Species At Risk

Northern Barrens Tiger Beetle

(Cicindela patruela)


Northern Barrens Tiger Beetle
Northern Barrens Tiger Beetle occurrences map


The Northern Barrens Tiger Beetle was formerly referred to as the Patterned Green Tiger Beetle. It is a relatively small (12 to 14.5 millimetres in length) ground beetle. Like all tiger beetles, it has conspicuously large eyes, large sickle-shaped mandibles and long legs. It is dull metallic green in colour with distinct cream-coloured markings on its otherwise green wing covers. The Northern Barrens Tiger Beetle has a two year life cycle. In Ontario, adults emerge from subterranean hibernation sites in late May, mate and lay eggs in June, and then die by early to mid July. Eggs hatch in mid July and the larvae remain in burrows for a year before transforming to pupa and then emerging as newly transformed adults in fall. The ‘grub-like’ tiger beetle larvae are light-coloured with a brown head capsule and a large set of mandibles. They are highly predaceous, ambushing small invertebrates that come within reach of the burrow entrance.

Action we are taking:


The Northern Barrens Tiger Beetle is a globally restricted, rare species found in only 30 sites in its north-central and eastern North America range, which extends as far north as southern Ontario. Although this tiger beetle has historically been recorded at three locations in Canada (two in Ontario and one in Quebec), it is currently only known to occur at a single site along the southeast shore of Lake Huron.


The Northern Barrens Tiger Beetle occurs in natural or other openings in sandy oak-pine woodlands and savannah. It prefers areas with sparse understorey vegetation over coarse-grained sand deposits. As such, it is dependent on periodic disturbances (e.g., fire) for the maintenance of its open habitat. Canadian populations of the Northern Barrens Tiger Beetle have been found in mature vegetated dunes and along trails.


Development, deforestation, human recreational activities, and fire suppression has occurred throughout most of the Northern Barrens Tiger Beetle’s range. It is thought that these human impacts are the primary factor causing the tiger beetle’s decline.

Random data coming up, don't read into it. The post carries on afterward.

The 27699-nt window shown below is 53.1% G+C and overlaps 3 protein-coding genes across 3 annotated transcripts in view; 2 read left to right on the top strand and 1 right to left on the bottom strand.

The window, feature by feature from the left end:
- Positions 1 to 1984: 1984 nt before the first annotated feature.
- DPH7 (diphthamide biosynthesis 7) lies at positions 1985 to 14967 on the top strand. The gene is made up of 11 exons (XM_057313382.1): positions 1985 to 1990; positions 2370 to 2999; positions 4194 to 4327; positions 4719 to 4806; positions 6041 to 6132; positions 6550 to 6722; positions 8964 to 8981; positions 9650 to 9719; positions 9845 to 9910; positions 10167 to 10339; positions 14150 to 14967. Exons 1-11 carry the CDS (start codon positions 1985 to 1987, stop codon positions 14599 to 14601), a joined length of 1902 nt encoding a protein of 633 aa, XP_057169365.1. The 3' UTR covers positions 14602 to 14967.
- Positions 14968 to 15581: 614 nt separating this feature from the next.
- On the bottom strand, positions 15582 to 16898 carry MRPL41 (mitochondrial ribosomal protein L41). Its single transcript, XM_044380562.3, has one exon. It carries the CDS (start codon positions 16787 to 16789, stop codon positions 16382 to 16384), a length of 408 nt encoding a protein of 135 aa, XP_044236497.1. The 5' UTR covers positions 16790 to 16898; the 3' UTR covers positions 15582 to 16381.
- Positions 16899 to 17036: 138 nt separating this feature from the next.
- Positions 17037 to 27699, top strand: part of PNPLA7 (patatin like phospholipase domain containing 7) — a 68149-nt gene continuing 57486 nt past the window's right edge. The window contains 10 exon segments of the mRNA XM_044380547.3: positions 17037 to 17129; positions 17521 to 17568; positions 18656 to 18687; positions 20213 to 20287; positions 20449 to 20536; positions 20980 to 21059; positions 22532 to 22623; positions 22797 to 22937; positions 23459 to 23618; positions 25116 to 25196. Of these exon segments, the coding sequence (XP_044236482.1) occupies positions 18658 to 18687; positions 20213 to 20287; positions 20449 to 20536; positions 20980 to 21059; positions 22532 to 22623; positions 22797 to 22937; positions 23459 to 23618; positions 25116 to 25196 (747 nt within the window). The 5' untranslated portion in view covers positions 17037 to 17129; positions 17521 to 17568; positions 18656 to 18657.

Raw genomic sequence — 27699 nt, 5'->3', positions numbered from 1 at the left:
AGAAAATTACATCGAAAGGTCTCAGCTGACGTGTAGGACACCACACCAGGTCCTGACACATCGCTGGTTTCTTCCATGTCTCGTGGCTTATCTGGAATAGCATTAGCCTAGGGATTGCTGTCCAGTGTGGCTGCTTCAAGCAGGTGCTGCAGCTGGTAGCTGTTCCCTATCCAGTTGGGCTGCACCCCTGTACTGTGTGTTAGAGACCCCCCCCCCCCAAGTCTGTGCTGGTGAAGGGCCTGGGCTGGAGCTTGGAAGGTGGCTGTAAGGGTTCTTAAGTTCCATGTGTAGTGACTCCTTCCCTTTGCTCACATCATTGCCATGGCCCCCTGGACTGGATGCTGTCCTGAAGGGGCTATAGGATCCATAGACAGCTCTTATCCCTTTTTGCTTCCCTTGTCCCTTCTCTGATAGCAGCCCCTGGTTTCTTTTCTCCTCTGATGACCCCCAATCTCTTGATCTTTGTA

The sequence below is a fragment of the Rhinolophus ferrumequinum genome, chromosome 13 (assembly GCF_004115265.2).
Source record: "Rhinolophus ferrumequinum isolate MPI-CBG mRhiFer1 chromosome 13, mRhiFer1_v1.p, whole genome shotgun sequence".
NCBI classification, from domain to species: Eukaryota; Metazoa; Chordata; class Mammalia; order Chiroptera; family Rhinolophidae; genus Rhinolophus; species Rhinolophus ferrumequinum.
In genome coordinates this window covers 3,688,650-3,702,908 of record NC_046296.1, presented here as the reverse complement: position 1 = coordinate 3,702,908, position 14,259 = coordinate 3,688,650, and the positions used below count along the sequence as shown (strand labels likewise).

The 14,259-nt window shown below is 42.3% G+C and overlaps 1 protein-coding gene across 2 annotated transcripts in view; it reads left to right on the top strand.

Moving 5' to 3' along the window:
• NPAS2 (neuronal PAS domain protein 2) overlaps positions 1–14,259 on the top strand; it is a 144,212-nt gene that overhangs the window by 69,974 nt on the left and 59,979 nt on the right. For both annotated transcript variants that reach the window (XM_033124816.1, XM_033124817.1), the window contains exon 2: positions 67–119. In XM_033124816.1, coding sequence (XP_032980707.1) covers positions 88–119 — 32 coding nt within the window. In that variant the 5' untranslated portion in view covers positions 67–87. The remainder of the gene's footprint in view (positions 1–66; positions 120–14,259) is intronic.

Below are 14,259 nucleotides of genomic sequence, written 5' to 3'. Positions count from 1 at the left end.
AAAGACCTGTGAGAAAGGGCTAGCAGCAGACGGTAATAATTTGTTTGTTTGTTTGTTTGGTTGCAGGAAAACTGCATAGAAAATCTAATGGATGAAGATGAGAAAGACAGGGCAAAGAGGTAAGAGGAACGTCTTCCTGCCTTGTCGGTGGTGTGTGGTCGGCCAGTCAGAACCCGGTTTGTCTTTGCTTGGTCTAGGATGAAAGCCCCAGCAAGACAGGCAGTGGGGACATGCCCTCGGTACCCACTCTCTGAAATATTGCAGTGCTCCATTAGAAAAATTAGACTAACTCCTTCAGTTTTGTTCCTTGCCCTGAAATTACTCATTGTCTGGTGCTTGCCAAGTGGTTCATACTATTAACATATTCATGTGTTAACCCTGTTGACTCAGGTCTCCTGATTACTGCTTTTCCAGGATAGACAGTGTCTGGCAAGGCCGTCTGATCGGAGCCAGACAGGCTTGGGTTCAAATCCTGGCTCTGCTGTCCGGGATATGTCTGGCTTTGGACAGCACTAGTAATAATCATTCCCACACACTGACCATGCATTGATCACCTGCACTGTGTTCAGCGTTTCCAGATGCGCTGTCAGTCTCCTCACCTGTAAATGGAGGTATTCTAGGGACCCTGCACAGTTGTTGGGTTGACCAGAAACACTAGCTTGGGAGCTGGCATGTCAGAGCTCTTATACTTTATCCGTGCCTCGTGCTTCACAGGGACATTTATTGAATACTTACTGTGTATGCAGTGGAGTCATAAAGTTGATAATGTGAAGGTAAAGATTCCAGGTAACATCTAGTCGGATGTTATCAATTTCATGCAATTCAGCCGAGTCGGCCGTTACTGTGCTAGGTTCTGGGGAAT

Northern Barrens Tiger Beetle and its habitat are protected under Ontario’s Endangered Species Act.

What You Can Do to Help the Northern Barrens Tiger Beetle

  • The Ministry of Natural Resources tracks species at risk such as the Northern Barrens Tiger Beetle. You can use a handy online form to report your sightings to the Natural Heritage Information Centre. Photographs with specific locations or mapping coordinates are always helpful. nhic.mnr.gov.on.ca
  • Report any illegal activity related to plants and wildlife to 1-877-TIPS-MNR (847-7667).
  • Private land owners have a very important role to play in species recovery. You may be eligible for stewardship programs that support the protection and recovery of species at risk and their habitats.
  • Volunteer with your local nature club or provincial park to participate in surveys or stewardship work focused on species at risk.
  • Don’t disturb wildlife. Be respectful and observe from a distance.
  • As with many other rare plants and animals, the Northern Barrens Tiger Beetle is at risk due to the loss of its specific sandy oak-pine woodland and savannah habitat. You can help by protecting natural vegetation on your property.
  • When visiting protected areas, be sure to adhere to the rules and stay on designated trails.

Did you know?

Northern Barrens Tiger Beetles are ambush predators. They mostly eat ants, but feed on a diversity of small insects.

Did you know?

The Bee Fly (Anthrax georgicus) is a parasite of tiger beetles and has contributed to the decline of some populations of Northern Barrens Tiger Beetle.

Did you know?

Females lay about 50 eggs during early summer. Each egg is placed in an individual hole in the ground ranging in depth from 3 to 5 millimetres.

Did you know?

Northern Barrens Tiger Beetles control their body temperature through their behaviour (e.g., basking in the sun or moving into the shade). They are most active on clear summer days when their internal temperature reaches 34°C.

The Endangered Species Act

Contact your local ministry office

Often the best source of local information on species at risk is your nearest ministry office. Call with your questions or concerns.